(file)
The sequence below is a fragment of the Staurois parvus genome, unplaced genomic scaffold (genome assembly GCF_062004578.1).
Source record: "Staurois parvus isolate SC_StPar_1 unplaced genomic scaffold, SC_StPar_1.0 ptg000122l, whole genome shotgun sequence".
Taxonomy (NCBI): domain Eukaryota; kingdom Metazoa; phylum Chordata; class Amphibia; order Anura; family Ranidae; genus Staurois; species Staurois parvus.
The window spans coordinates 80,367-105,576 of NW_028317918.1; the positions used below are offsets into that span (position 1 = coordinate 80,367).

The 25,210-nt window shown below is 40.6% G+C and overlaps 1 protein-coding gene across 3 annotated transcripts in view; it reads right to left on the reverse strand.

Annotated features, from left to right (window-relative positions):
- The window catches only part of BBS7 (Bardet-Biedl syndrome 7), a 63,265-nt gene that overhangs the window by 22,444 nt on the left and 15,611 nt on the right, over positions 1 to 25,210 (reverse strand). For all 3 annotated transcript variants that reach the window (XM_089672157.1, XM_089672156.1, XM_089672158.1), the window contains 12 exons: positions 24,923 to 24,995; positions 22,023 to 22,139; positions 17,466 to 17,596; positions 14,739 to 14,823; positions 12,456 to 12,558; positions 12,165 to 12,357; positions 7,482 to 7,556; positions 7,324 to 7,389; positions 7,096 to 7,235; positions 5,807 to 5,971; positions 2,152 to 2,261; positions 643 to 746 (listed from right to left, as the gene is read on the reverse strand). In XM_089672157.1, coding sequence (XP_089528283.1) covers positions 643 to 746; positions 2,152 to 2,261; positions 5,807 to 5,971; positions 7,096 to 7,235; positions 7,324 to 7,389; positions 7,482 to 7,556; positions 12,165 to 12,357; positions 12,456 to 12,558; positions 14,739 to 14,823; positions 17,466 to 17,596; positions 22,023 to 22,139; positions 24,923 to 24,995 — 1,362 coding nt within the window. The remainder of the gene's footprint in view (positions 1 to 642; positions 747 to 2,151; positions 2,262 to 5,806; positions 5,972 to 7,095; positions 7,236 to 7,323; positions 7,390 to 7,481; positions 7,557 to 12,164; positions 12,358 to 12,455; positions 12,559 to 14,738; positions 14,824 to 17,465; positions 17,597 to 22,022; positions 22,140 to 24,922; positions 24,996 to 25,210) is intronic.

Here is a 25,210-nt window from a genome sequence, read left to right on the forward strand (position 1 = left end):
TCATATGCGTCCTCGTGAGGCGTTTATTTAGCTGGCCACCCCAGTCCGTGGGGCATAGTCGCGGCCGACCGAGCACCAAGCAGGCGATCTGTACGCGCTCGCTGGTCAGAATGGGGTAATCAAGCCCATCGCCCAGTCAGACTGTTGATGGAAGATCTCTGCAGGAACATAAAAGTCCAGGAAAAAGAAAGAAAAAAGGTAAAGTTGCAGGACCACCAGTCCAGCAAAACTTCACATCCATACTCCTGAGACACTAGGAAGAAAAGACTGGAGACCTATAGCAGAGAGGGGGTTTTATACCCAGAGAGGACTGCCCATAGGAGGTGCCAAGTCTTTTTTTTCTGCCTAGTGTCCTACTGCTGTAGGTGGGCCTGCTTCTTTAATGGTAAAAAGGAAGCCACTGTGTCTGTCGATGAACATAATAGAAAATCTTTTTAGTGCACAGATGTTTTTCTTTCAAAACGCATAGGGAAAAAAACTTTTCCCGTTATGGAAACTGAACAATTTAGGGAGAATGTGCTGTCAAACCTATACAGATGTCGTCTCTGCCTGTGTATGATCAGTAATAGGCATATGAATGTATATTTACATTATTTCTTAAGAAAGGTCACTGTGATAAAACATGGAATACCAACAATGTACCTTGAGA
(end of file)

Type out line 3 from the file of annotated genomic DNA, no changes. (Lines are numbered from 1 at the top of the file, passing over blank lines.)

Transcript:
Taxonomy (NCBI): domain Eukaryota; kingdom Metazoa; phylum Chordata; class Amphibia; order Anura; family Ranidae; genus Staurois; species Staurois parvus.